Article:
I loved horror movies when I was a kid.
It’s one of those facts about myself that I often forget. Sure, I always recall the story of how a children’s version of Bram Stoker’s Dracula was the first chapter book I ever read. What I don’t typically remember is how I loved terrifying flicks as early as the age of seven, including Alien, Nightmare on Elm Street, and the somewhat campy House.
How I had access to all of those definitely-not-age-appropriate flicks, I cannot explain.
As an adult I’ve lost my taste for outright gore that accompanied some of the horrific films of my youth. You’d never catch me watching a Saw flick. Maybe part of that is never knowing if gore will be accompanied by the spectre of sexual violence to make it seem extra frightening. I’m generally looking for equal opportunity murder that doesn’t threaten anyone’s agency.
That reticence doesn’t have to rule out every horror flick. Something I’m trying to remind myself in 2023 that I don’t have to finish everything I start. There’s no prize for finishing a terrible comic or sitting through a bad movie. There’s no harm in checking out the huge swatch of modern horror out in the past decade – if it turns me off, I can turn it off.
That is how I found myself sitting down with The Night House this week. Why was it my first choice? I have no idea. I had never heard of it before. I couldn’t tell you how I found it.
All I know is that once I saw that it starred Rebecca Hall I was down to watch it. I am absolutely devoted to Hall ever since seeing her in The Prestige. I think she is one of the major relatively-unsung talents of the past decade of film. She can make any character instantly sympathetic or completely reviled.
The Night House was an absolutely riveting suspense thriller. I’m not always a movie viewer with a lot of patience for slowly-simmering plots, but I could not tear myself away from this movie! It slowly unravels an elegant, surprising, and ultimately satisfying central mystery. I was constantly guessing and revising my guesses as the tension simmered.
Much of this David Bruckner film is Rebecca Hall alone with the camera, often in complete silence. I can think of few other actresses of her generation that could make that work. It’s not just her ability to hold attention on screen, but to project so much complexity and inner life with so few words and actions.
I’m not sure I would place this in the realm of modern horror with a capital “H.” While there are some scary moments and shocking imagery, I was often reminded of Hitchcock’s version of horror – as much about the tension as the release.
(Extremely vague spoilers follow, which will give away the opening premise of the film and send you in with a few expectations – but spoil none of the plot. You’ve been warned!)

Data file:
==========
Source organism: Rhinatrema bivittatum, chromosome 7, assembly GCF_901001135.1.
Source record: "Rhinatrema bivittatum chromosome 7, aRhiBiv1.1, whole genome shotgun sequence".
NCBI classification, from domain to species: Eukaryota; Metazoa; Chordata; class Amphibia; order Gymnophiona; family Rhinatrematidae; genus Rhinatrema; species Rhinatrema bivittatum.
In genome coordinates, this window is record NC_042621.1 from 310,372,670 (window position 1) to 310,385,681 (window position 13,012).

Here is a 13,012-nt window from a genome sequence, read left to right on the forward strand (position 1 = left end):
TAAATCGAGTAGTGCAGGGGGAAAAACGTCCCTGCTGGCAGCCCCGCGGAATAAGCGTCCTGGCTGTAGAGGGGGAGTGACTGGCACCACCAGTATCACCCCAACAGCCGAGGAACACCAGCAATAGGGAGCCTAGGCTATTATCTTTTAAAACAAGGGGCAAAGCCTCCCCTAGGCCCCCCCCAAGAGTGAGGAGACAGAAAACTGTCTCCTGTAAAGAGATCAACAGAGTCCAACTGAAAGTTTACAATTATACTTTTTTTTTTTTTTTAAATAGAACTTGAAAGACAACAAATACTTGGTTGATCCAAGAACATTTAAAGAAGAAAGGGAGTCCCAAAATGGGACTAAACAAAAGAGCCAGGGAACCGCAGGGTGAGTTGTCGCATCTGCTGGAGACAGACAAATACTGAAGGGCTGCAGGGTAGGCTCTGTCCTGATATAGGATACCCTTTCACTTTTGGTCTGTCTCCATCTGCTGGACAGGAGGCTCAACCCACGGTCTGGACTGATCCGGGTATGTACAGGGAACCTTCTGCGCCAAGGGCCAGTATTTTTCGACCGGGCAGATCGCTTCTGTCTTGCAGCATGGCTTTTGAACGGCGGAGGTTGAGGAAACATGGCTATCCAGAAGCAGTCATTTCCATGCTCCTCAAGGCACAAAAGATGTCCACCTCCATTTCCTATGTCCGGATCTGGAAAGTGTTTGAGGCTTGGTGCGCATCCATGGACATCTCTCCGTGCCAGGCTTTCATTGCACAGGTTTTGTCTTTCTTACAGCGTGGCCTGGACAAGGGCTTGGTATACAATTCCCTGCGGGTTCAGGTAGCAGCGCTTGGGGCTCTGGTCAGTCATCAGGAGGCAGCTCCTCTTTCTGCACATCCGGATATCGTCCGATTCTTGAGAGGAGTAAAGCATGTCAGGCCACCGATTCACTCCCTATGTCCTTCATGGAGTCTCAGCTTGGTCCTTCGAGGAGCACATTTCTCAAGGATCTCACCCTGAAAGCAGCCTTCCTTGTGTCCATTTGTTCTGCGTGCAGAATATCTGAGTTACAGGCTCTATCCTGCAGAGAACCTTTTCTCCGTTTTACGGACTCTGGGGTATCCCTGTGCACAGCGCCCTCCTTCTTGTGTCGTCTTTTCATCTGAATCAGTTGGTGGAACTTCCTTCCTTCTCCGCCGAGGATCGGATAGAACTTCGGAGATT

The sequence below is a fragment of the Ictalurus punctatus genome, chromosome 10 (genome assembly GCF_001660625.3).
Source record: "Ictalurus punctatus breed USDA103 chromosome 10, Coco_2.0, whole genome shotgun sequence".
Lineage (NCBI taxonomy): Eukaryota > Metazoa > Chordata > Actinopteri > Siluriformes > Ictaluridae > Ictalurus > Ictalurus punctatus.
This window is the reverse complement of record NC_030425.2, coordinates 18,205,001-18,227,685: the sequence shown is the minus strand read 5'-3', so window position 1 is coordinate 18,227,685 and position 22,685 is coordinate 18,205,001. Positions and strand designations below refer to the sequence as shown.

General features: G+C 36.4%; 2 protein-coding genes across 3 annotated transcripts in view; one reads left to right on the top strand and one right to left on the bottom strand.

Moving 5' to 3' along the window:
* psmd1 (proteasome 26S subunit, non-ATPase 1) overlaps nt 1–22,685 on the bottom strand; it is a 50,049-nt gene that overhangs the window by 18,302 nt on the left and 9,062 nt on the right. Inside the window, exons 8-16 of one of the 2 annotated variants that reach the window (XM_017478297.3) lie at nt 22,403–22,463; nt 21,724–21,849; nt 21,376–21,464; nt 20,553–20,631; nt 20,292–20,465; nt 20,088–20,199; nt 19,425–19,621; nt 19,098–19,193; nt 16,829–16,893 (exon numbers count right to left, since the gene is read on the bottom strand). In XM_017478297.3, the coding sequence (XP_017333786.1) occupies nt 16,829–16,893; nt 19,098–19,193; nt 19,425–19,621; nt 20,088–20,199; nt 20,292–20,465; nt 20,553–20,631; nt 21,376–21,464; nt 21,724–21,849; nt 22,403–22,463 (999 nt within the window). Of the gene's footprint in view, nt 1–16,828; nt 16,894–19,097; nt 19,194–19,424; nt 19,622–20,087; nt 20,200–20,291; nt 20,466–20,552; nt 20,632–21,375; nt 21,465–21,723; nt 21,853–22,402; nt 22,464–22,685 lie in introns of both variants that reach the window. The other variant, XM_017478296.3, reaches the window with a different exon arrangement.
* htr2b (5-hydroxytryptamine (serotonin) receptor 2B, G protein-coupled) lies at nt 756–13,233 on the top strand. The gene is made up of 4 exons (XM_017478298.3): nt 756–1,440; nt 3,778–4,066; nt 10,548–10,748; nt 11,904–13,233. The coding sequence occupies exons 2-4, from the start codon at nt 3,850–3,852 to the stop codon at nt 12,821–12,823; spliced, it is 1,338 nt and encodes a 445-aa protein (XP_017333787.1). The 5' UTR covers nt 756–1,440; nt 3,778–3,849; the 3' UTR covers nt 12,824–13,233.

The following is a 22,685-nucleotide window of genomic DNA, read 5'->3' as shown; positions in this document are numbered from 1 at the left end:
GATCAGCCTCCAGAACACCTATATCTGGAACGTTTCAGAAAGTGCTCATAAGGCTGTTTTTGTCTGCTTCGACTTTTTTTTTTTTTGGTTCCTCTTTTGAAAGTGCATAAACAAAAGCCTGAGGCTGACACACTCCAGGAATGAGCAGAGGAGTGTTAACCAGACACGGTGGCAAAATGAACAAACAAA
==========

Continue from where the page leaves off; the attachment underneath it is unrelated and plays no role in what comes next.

The Night House opens on Hall’s character Beth, who is alone in a house built on the edge of a large, calm lake. She is plagued with grief and anxiety in the wake of fresh trauma. Her grip on reality seems to be tenuous as she tries to return to some sense of normalcy while struggling through a still-fresh state of shock.
That’s a large part of why the film worked so well for me. Shock and grief are emotions with physiological ramifications. They change the way we see the world – both in their most-acute moments and in its long, murky wake.
The movie asks us repeatedly to interpret its events through Hall’s eyes and the veil of grief that hangs over them. It’s that disconnect between grief and reality that forms the central mystery of this movie. What happens when your grief redefines your memories of what came before? What happens when your grief leads you to reexamine your own actions?
Often, it’s only after we have the chance to form our own opinion on the answers that the film slips us a clue as to what Beth has really seen or experienced.
A small signpost of that reality is Sarah Goldberg as Beth’s friend Claire. Goldberg is playing a relatively straight role here as a good friend who offers a shoulder for Beth to cry on. There’s something to the pureness of her affection and sympathy for Beth that makes Beth an even more sympathetic character despite her unreliability as a narrator. I don’t think the long, slow, silent passages of Bath would work as well without the occasional punctuation of empathy from Claire.
There’s a point in this movie where things shift from the mysterious to the tangible. For some viewers, I think this is a make-or-break moment where the movie just doesn’t get horrific enough for them. For others, it will strike the perfect balance between overtly scary and thematically disturbing.
That leads to a climax that was linearly satisfying but also included a surprising twist. To me, that is the gold standard of resolve in a suspense story! While it might play too subtly for some, I appreciated the genre themes and influences were implied in the plot and never spoken out loud by the characters. That is a large part of what worked for me about the film.